Justin’s high school graduation

With something to think about…

your friend Chris

For more on maturity check out—Tim Elmore’s article on “The Marks of Maturity.” This is an excellent article on teaching children maturity. He also discusses children today are exposed to more sooner without the maturity to handle it.


The journey begins

Do you enjoy a good story? I do. I love telling stories, and I love a good story — especially those that teach me; that have a moral or a universal truth, that inspire. I set out on this journey to share the experiences and stories that I have had the privilege of being a part of. For the past twenty-five years, I have been a high school teacher, vice principal, and an elementary school principal. The students who came through my classroom doors or walked the halls of the schools I served, taught me more than I could ever teach them.

My hope is you will find value in what you read. A life lesson a reminder that as parents and educators we are, and can make a difference.  These stories are about resiliency, leadership, compassion, friendship, kindness, struggle, hope, gratitude, and going the extra mile. Thank you to all my students for taking me on this journey. I have many stories from working with children, these are just a few who stand out.  Thank you, for going on this new adventure with me.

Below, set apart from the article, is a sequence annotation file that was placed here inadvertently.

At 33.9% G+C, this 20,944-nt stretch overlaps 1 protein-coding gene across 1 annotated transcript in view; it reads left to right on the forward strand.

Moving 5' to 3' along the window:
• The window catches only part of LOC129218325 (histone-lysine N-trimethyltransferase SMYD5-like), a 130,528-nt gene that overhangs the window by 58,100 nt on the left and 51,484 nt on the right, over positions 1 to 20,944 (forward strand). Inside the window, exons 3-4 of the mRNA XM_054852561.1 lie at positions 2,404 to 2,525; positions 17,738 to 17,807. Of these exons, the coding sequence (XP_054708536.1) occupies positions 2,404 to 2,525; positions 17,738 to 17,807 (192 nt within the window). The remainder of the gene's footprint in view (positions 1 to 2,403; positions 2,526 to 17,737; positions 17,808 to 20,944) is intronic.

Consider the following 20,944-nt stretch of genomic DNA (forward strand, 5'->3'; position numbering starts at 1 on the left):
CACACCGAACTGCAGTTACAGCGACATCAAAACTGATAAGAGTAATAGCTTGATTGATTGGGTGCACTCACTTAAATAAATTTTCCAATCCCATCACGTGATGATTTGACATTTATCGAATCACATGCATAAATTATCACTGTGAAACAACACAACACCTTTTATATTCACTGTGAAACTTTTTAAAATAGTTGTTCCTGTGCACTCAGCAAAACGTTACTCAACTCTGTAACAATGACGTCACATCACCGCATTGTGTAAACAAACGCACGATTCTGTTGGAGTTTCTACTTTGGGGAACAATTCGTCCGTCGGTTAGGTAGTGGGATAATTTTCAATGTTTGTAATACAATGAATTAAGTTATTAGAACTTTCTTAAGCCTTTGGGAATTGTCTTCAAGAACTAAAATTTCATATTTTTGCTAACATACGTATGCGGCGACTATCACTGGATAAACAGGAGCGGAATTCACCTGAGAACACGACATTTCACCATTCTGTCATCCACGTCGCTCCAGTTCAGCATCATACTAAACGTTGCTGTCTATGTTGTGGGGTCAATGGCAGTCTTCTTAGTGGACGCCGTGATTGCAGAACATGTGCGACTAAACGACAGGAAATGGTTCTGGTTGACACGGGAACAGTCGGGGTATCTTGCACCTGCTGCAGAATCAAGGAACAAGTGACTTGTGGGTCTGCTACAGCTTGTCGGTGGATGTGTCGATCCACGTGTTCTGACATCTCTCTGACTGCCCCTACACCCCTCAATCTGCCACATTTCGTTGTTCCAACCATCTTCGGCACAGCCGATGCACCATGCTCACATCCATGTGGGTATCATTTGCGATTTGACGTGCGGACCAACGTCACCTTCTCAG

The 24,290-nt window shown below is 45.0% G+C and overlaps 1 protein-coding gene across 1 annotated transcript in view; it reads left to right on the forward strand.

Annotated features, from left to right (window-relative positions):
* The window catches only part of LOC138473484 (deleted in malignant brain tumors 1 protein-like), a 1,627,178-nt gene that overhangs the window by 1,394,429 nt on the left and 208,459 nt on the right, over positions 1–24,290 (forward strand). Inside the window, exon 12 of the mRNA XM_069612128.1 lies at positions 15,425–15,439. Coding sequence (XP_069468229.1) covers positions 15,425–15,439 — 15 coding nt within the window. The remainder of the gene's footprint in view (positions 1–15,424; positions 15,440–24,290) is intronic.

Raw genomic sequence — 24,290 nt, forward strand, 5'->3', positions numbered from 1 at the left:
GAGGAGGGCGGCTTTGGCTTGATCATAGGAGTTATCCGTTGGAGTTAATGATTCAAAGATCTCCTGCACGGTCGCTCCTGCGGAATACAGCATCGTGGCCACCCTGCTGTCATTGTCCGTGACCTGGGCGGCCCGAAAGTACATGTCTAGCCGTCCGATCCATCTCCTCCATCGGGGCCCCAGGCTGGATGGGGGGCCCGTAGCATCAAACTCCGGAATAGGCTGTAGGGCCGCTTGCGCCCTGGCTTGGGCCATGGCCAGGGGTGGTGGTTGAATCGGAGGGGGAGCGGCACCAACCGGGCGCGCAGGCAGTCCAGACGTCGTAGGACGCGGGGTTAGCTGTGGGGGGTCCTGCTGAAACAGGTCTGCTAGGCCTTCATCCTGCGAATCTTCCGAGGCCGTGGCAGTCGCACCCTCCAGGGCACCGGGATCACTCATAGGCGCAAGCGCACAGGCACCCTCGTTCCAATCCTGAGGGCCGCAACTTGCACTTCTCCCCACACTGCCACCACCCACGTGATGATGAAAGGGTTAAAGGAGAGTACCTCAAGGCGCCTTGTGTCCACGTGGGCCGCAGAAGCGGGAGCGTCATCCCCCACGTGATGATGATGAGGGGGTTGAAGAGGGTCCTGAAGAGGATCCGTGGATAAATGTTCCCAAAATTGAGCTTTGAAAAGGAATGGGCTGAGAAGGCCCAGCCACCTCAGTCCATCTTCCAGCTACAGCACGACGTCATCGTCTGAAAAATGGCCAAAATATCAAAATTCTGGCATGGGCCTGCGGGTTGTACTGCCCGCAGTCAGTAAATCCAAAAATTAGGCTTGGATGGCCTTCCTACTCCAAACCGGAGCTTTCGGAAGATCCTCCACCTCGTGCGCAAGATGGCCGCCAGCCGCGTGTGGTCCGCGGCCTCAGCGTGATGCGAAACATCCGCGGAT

The story below is where it started for me as an educator. Did I know in 5th grade that I would become a teacher, a vice principal, eventually a principal? No, not at all. I was going to be an electrician. Along the way, my direction changed and I found myself in a classroom. Really, every teacher I had taught me how to care for kids. This story is where the journey began for me. It is where I learned relationship is more important than a lesson and caring for each other has a greater impact than a homework assignment.

Thank you for joining me on this journey.